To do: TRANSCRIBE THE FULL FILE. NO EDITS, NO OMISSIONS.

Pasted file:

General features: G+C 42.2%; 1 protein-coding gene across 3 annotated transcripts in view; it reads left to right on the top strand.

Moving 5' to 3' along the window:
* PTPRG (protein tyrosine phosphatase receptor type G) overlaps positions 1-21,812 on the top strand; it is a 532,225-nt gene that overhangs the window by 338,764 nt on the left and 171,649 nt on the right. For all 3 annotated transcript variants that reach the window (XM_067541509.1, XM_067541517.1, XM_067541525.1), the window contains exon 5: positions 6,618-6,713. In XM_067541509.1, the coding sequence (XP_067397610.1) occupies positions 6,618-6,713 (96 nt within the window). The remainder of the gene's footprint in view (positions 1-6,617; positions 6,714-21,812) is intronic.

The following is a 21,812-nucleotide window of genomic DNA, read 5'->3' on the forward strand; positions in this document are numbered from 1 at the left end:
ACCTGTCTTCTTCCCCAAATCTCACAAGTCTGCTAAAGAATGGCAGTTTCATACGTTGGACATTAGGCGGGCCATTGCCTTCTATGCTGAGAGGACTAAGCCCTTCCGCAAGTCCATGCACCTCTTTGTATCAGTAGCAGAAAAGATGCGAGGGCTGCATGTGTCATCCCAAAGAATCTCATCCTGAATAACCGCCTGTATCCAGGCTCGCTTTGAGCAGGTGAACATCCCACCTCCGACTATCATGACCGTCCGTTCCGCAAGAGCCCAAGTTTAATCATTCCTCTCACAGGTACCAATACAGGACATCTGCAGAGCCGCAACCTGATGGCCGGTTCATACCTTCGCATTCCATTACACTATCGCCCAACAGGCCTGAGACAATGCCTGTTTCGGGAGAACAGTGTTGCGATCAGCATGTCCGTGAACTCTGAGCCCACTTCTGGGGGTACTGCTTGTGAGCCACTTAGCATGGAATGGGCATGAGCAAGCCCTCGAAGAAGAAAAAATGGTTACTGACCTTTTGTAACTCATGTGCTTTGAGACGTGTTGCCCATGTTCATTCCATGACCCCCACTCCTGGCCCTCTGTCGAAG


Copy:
General features: G+C 42.2%; 1 protein-coding gene across 3 annotated transcripts in view; it reads left to right on the top strand.

Moving 5' to 3' along the window:
* PTPRG (protein tyrosine phosphatase receptor type G) overlaps positions 1-21,812 on the top strand; it is a 532,225-nt gene that overhangs the window by 338,764 nt on the left and 171,649 nt on the right. For all 3 annotated transcript variants that reach the window (XM_067541509.1, XM_067541517.1, XM_067541525.1), the window contains exon 5: positions 6,618-6,713. In XM_067541509.1, the coding sequence (XP_067397610.1) occupies positions 6,618-6,713 (96 nt within the window). The remainder of the gene's footprint in view (positions 1-6,617; positions 6,714-21,812) is intronic.

The following is a 21,812-nucleotide window of genomic DNA, read 5'->3' on the forward strand; positions in this document are numbered from 1 at the left end:
ACCTGTCTTCTTCCCCAAATCTCACAAGTCTGCTAAAGAATGGCAGTTTCATACGTTGGACATTAGGCGGGCCATTGCCTTCTATGCTGAGAGGACTAAGCCCTTCCGCAAGTCCATGCACCTCTTTGTATCAGTAGCAGAAAAGATGCGAGGGCTGCATGTGTCATCCCAAAGAATCTCATCCTGAATAACCGCCTGTATCCAGGCTCGCTTTGAGCAGGTGAACATCCCACCTCCGACTATCATGACCGTCCGTTCCGCAAGAGCCCAAGTTTAATCATTCCTCTCACAGGTACCAATACAGGACATCTGCAGAGCCGCAACCTGATGGCCGGTTCATACCTTCGCATTCCATTACACTATCGCCCAACAGGCCTGAGACAATGCCTGTTTCGGGAGAACAGTGTTGCGATCAGCATGTCCGTGAACTCTGAGCCCACTTCTGGGGGTACTGCTTGTGAGCCACTTAGCATGGAATGGGCATGAGCAAGCCCTCGAAGAAGAAAAAATGGTTACTGACCTTTTGTAACTCATGTGCTTTGAGACGTGTTGCCCATGTTCATTCCATGACCCCCACTCCTGGCCCTCTGTCGAAG